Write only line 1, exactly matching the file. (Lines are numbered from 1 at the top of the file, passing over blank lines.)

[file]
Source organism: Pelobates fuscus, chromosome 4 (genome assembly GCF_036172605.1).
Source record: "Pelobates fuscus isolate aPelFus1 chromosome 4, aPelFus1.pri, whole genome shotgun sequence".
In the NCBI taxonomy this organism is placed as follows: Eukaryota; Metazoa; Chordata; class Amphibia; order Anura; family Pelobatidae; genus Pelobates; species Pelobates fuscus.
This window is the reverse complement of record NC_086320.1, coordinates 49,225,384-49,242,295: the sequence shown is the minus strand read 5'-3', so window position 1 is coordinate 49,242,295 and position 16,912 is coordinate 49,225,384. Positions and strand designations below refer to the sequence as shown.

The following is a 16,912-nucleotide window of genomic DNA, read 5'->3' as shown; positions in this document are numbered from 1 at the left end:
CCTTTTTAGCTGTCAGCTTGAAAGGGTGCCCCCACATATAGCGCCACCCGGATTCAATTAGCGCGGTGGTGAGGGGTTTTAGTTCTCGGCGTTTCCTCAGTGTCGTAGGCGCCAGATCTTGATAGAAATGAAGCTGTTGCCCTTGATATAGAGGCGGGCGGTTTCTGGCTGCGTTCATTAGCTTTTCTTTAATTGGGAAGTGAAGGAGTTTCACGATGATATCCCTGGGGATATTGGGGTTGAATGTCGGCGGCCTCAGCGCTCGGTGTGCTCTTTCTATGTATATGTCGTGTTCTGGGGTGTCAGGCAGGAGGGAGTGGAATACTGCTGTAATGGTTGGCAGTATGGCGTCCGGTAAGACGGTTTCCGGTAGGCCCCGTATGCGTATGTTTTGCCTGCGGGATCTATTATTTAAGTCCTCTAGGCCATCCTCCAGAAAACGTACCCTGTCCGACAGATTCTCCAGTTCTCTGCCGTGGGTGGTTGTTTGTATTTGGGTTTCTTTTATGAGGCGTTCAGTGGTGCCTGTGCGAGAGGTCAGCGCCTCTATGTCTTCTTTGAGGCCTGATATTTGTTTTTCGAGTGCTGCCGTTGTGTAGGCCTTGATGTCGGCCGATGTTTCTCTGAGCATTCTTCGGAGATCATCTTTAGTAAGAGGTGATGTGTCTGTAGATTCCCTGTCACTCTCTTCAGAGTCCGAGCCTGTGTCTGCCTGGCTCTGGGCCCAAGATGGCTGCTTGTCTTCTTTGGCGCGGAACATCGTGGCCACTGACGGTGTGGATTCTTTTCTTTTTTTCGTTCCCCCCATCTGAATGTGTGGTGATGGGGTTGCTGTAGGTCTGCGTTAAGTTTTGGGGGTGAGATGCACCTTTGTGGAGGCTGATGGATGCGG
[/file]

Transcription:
Source organism: Pelobates fuscus, chromosome 4 (genome assembly GCF_036172605.1).